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Higher Education Branding

China's University Ambitions


China's University Ambitions


From the faculty to the student body, from research to academics, China's universities are shelling out big bucks on a range of "out-of-the-ordinary" reforms. Is Taiwan prepared for this all-out global battle for academic talent and brand prestige?



China's University Ambitions

By Sherry Lee
From CommonWealth Magazine (vol. 432 )

China's top universities and other institutions of higher learning are currently engaged in an all-out campaign of "out-of-the-ordinary" reforms.

The University of Michigan, which ranked number 18 in The Times World University Rankings for 2008, and whose College of Engineering ranked number 8, has joined forces with Shanghai Jiao Tong University, ranked number 144 in The Times' survey, to establish a joint engineering institute in Shanghai's Minhang District.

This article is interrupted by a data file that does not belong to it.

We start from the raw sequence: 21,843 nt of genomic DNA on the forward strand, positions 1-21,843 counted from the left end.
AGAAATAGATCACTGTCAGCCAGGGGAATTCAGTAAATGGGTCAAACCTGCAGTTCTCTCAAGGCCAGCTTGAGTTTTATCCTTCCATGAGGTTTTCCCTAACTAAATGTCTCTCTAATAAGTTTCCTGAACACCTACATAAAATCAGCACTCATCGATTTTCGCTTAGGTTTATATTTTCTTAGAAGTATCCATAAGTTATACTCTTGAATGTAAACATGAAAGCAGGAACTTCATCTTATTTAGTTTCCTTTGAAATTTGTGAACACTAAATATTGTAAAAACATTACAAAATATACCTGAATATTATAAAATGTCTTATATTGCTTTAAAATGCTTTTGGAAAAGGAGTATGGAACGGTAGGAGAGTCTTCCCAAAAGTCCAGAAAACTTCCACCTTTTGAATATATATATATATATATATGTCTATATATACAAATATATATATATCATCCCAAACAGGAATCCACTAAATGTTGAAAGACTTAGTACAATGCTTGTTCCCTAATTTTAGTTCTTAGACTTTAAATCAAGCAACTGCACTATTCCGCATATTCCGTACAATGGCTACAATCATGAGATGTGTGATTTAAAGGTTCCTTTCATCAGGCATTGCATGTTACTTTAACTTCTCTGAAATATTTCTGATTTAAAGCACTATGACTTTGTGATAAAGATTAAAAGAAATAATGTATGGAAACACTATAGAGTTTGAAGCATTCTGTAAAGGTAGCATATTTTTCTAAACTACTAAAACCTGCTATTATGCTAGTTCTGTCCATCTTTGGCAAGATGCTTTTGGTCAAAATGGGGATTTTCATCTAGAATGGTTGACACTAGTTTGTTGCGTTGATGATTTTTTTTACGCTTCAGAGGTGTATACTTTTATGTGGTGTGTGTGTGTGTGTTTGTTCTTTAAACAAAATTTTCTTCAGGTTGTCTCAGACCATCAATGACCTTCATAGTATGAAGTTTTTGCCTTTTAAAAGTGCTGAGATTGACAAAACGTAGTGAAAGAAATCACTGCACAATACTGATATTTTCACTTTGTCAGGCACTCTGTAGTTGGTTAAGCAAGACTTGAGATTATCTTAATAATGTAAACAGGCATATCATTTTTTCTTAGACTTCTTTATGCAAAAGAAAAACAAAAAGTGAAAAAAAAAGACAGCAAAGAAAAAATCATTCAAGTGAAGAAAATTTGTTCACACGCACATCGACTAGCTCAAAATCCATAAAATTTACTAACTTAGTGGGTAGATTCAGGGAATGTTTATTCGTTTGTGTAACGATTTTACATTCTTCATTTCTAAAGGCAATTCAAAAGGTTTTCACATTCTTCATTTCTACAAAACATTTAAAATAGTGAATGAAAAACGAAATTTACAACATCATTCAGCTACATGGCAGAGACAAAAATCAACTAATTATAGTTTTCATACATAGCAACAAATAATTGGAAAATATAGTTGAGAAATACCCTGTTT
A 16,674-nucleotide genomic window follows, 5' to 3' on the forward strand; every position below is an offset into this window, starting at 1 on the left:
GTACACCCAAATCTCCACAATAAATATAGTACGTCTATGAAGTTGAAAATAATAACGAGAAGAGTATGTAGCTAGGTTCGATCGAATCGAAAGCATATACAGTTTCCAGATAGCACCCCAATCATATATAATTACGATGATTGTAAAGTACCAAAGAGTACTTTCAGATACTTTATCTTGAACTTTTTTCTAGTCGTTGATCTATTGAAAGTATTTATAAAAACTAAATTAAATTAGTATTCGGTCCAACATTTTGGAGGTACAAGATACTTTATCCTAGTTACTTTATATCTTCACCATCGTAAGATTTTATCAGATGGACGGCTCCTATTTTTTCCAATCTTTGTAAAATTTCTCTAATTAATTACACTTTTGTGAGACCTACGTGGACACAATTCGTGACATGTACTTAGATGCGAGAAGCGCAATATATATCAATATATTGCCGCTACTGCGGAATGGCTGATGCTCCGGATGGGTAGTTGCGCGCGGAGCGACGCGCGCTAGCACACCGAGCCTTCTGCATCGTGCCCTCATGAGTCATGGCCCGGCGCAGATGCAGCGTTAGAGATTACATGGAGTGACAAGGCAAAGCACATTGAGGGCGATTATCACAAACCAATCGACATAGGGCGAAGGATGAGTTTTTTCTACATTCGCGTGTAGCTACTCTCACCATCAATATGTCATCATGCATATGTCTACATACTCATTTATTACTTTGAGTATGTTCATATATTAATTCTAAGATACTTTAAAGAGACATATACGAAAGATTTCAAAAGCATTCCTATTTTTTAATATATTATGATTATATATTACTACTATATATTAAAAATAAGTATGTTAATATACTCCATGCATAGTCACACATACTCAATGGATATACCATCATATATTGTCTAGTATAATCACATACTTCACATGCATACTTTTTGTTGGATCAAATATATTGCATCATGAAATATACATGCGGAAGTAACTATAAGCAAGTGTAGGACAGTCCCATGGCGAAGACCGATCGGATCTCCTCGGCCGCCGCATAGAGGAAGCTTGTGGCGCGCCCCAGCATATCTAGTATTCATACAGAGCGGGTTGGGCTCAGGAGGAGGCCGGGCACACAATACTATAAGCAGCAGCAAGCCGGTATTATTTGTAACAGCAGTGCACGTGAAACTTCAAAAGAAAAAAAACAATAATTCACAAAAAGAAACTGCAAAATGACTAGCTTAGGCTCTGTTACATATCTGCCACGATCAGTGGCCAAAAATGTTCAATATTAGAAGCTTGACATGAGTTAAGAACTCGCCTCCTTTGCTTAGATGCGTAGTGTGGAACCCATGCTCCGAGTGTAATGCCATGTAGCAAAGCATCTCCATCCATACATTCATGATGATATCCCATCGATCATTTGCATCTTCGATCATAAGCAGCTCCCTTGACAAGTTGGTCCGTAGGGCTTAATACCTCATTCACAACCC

The organization of the UM-SJTU Joint Institute is quite unique in that it is not subject to direct control of the original institutions but led by a "university council" co-chaired by Ma Dexiu, secretary of SJTU's Communist Party Committee, and University of Michigan president Mary Sue Coleman. The joint institute's curriculum, teaching materials, and faculty advancement, evaluation and tenure standards are all in accordance with current University of Michigan practices.